Daylight found my eyes in the eastern sky’s morning haze. It turned colder. Digaleni pawed beside the door as I rubbed my eyes against the day’s masked sun. I moved first to sit and then to stand and walked to lift the latch. Digaleni bounded down the steps and pawed at the grassy ground. I could not see what he sought. Then, his body contorted and limped away, darkened within my standing shadow. He fell on his side, curled, and did not move again. With hurried steps, I reached for him. The rattler struck, jaws spread wide, clamping onto my outstretched forearm. I gasped with escaping breath—soundless.
Poison seeped into my blood. My eyes clouded as I fell. My body spilled down the stairs. The snake slithered across my tousled strands into the grass. Having completed his quest, he rattled in triumph. Continuous ticks pulsed in time with my failing heart. Owl’s wings shuttered, and he flew northward.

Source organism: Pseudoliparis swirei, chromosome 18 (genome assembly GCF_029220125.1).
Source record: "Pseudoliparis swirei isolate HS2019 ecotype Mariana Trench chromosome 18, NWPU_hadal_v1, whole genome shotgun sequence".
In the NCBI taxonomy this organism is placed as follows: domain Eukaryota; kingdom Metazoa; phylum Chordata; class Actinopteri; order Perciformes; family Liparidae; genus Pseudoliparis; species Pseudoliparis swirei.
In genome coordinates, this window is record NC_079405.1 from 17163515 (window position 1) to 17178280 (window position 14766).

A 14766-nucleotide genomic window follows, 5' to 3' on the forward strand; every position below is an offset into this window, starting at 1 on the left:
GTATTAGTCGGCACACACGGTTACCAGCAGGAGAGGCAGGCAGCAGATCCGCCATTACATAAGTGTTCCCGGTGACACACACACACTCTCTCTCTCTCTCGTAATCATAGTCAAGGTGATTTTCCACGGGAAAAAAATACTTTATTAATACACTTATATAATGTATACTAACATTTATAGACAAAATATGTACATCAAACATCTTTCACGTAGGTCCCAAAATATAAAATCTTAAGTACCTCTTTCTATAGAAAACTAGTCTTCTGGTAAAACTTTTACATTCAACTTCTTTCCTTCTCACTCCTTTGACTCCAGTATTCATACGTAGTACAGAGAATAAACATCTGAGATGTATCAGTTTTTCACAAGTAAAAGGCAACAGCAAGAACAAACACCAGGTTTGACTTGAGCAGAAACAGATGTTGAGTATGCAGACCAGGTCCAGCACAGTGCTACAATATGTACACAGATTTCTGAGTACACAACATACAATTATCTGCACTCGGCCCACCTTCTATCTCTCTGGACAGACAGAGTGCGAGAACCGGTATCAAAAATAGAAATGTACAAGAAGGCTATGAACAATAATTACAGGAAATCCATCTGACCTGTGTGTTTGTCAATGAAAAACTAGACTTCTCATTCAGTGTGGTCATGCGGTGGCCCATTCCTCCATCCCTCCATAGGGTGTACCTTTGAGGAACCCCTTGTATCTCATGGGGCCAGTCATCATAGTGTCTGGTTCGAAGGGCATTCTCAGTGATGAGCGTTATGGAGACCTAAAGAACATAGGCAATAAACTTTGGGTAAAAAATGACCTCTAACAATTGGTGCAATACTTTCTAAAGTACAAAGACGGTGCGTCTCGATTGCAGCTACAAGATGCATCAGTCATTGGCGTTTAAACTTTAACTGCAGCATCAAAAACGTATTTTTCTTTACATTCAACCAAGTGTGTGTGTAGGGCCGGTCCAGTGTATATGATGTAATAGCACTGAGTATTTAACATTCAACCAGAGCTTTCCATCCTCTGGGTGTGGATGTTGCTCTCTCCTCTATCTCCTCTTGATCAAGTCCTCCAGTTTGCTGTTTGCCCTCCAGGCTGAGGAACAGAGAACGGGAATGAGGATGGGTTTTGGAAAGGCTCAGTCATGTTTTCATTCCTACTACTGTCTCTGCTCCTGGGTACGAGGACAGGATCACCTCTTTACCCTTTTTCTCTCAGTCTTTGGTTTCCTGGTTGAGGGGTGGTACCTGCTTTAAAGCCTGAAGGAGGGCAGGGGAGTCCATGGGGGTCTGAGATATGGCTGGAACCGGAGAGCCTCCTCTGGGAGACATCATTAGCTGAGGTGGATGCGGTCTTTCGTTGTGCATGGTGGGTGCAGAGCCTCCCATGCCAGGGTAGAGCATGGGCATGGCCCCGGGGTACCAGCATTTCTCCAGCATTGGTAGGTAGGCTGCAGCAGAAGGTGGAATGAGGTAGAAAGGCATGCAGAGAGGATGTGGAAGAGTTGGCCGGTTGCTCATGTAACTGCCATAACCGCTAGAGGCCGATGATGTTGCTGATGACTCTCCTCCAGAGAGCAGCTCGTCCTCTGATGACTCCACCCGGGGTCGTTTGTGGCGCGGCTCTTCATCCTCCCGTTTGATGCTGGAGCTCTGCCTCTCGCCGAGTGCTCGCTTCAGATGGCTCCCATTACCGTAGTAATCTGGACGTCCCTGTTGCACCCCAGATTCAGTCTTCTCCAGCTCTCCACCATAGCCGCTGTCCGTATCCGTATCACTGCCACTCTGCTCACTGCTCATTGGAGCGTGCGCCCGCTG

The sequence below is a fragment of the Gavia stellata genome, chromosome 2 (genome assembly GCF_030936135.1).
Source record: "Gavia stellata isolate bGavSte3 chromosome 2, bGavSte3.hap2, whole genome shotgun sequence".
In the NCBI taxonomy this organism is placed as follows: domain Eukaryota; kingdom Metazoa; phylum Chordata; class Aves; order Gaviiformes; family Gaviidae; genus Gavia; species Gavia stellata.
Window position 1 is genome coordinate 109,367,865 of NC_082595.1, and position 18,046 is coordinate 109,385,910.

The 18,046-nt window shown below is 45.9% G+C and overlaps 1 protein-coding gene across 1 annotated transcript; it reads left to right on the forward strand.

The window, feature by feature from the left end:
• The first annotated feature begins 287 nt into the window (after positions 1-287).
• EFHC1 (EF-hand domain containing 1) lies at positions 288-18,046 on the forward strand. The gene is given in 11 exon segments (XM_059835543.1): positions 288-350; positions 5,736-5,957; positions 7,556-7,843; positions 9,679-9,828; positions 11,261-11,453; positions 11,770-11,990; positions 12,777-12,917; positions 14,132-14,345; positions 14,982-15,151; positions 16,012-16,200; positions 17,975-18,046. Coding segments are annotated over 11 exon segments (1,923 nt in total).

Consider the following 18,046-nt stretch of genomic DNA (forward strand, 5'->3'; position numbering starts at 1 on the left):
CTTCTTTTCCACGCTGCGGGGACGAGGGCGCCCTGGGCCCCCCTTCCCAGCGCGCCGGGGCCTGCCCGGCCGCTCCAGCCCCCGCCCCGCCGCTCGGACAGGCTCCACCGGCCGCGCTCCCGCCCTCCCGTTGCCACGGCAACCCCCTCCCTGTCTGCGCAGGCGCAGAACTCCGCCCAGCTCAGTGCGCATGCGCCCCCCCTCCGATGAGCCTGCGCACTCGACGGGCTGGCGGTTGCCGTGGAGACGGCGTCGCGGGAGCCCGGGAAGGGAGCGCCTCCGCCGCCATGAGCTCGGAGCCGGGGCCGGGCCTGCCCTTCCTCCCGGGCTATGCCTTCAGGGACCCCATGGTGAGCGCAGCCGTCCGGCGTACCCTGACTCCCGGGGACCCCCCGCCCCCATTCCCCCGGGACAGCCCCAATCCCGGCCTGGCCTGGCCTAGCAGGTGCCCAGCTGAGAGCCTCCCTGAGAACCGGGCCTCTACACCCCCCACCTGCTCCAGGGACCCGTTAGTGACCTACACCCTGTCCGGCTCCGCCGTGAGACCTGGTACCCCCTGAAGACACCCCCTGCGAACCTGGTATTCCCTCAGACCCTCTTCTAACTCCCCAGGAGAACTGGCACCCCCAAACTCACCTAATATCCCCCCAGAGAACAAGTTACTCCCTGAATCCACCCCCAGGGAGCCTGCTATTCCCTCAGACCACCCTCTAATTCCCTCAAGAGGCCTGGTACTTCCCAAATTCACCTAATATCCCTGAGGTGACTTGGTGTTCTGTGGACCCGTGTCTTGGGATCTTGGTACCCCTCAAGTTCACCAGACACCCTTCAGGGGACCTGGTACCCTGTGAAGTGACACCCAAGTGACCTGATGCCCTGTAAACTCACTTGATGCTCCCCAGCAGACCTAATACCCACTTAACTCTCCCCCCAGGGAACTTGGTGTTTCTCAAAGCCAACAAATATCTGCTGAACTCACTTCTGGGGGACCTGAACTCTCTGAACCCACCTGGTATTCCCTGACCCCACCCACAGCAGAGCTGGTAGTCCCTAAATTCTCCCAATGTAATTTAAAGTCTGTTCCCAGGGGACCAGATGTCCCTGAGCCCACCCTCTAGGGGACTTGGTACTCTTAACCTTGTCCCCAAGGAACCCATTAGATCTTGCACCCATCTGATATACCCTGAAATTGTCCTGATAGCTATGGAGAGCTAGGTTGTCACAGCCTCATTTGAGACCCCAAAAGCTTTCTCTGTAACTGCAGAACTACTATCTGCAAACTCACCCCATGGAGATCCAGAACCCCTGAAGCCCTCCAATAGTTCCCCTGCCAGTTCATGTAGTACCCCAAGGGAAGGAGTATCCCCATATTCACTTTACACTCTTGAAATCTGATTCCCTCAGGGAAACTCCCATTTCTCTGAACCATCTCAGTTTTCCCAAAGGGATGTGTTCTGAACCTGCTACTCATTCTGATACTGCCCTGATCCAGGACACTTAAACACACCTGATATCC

About the Author
As an English educator, Heather Miller has spent twenty-three years teaching her students the author’s craft. Now, she is writing it herself, hearing voices from the past.
Miller’s foundation began in the theatre, through performance storytelling. She can tap dance, stage-slap someone, and sing every note from Les Misérables. Her favorite role is that of a fireman’s wife and mom to three: a trumpet player, a future civil engineer, and a future RN. There is only one English major in her house.
While researching, writing, and teaching, she is also working towards her M FA in Creative Writing. Heather’s corndog-shaped dachshund, Sadie, deserves an honorary degree.